Osteoporosis is “a childhood disease with old-age consequences.”
NIH Osteoporosis and Related Bone Diseases adds that “the health habits your kids are forming now can make, or literally break, their bones as they age.” How is this possible, you ask? Mayo Clinic reminds you that “your bones are in a constant state of renewal– new bone is made, and old bone is broken down. When you’re young, your body makes new bone faster than it breaks down old bone, and your bone mass increases. After the early 20s, this process slows, and most people reach their peak bone mass by age 30. As people age, bone mass is lost faster than it’s created. How likely you are to develop osteoporosis depends partly on how much bone mass you attained in your youth.”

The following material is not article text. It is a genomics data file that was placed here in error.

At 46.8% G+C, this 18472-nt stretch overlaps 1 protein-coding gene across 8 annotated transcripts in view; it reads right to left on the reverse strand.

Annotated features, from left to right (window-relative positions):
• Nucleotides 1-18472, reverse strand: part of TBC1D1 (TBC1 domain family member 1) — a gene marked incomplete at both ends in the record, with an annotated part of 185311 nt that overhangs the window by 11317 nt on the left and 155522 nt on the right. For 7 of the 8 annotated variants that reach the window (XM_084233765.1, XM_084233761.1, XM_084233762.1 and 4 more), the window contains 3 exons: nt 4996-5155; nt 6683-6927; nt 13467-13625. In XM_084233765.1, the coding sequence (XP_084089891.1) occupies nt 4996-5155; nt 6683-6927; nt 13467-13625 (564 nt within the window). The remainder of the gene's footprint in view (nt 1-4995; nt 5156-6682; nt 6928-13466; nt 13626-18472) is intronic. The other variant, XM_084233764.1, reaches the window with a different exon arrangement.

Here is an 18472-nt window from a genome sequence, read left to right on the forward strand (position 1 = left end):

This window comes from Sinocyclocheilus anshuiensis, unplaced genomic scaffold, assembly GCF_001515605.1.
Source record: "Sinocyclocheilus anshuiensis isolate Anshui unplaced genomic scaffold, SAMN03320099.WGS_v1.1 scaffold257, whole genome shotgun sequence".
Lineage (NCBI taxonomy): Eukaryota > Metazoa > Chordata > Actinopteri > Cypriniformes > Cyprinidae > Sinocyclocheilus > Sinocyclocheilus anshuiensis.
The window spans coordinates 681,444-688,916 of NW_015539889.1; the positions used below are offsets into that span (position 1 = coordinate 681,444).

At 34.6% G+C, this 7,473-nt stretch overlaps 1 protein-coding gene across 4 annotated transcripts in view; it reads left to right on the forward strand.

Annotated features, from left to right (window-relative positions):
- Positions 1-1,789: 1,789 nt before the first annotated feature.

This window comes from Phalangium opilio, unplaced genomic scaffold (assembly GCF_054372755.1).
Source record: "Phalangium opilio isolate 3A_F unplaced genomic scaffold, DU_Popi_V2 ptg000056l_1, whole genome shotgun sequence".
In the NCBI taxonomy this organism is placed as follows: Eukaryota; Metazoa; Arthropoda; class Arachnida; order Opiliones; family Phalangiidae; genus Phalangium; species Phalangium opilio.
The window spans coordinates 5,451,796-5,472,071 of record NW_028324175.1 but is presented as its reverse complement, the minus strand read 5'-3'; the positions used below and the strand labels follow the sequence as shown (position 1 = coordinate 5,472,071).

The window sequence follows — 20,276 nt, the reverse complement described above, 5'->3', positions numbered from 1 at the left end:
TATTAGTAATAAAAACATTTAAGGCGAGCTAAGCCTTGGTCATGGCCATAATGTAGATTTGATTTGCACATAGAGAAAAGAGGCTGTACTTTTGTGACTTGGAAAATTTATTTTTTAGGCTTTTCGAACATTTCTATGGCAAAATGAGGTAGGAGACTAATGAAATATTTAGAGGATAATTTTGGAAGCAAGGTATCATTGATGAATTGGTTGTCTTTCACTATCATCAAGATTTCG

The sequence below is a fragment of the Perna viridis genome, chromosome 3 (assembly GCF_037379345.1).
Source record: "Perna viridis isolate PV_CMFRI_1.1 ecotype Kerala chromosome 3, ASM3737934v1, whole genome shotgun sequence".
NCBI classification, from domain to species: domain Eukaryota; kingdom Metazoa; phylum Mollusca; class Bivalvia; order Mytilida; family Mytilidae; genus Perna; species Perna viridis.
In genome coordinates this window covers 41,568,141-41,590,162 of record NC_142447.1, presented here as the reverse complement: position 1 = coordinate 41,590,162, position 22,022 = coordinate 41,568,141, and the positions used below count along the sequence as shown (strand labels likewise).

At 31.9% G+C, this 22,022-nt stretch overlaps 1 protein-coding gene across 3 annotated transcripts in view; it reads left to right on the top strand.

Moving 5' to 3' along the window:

Where Does Milk Enter the Osteoporosis Conversation?
“I give my kids milk every day,” you say.
“But my kids don’t like milk,” you counter.
The milk companies do such an astronomically phenomenal job with forming a direct correlation between milk, calcium, and bones that many view milk as the be-all and end-all of calcium consumption–